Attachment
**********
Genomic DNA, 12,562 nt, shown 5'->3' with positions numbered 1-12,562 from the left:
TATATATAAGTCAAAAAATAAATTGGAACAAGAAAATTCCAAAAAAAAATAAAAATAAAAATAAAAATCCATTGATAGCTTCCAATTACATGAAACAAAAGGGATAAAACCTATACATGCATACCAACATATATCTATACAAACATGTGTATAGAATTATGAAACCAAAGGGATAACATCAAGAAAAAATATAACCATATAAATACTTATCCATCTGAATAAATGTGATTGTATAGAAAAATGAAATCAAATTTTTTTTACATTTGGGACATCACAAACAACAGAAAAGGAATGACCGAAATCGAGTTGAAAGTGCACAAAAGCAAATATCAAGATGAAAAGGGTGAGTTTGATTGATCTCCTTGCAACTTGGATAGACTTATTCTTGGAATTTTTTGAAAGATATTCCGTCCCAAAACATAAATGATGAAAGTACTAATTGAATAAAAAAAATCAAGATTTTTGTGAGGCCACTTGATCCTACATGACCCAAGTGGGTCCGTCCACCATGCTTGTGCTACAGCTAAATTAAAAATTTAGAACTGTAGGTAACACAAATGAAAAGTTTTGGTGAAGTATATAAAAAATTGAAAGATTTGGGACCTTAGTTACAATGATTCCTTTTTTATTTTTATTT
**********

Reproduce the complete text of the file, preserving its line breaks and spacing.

Genomic DNA, 12,562 nt, shown 5'->3' with positions numbered 1-12,562 from the left:
TATATATAAGTCAAAAAATAAATTGGAACAAGAAAATTCCAAAAAAAAATAAAAATAAAAATAAAAATCCATTGATAGCTTCCAATTACATGAAACAAAAGGGATAAAACCTATACATGCATACCAACATATATCTATACAAACATGTGTATAGAATTATGAAACCAAAGGGATAACATCAAGAAAAAATATAACCATATAAATACTTATCCATCTGAATAAATGTGATTGTATAGAAAAATGAAATCAAATTTTTTTTACATTTGGGACATCACAAACAACAGAAAAGGAATGACCGAAATCGAGTTGAAAGTGCACAAAAGCAAATATCAAGATGAAAAGGGTGAGTTTGATTGATCTCCTTGCAACTTGGATAGACTTATTCTTGGAATTTTTTGAAAGATATTCCGTCCCAAAACATAAATGATGAAAGTACTAATTGAATAAAAAAAATCAAGATTTTTGTGAGGCCACTTGATCCTACATGACCCAAGTGGGTCCGTCCACCATGCTTGTGCTACAGCTAAATTAAAAATTTAGAACTGTAGGTAACACAAATGAAAAGTTTTGGTGAAGTATATAAAAAATTGAAAGATTTGGGACCTTAGTTACAATGATTCCTTTTTTATTTTTATTT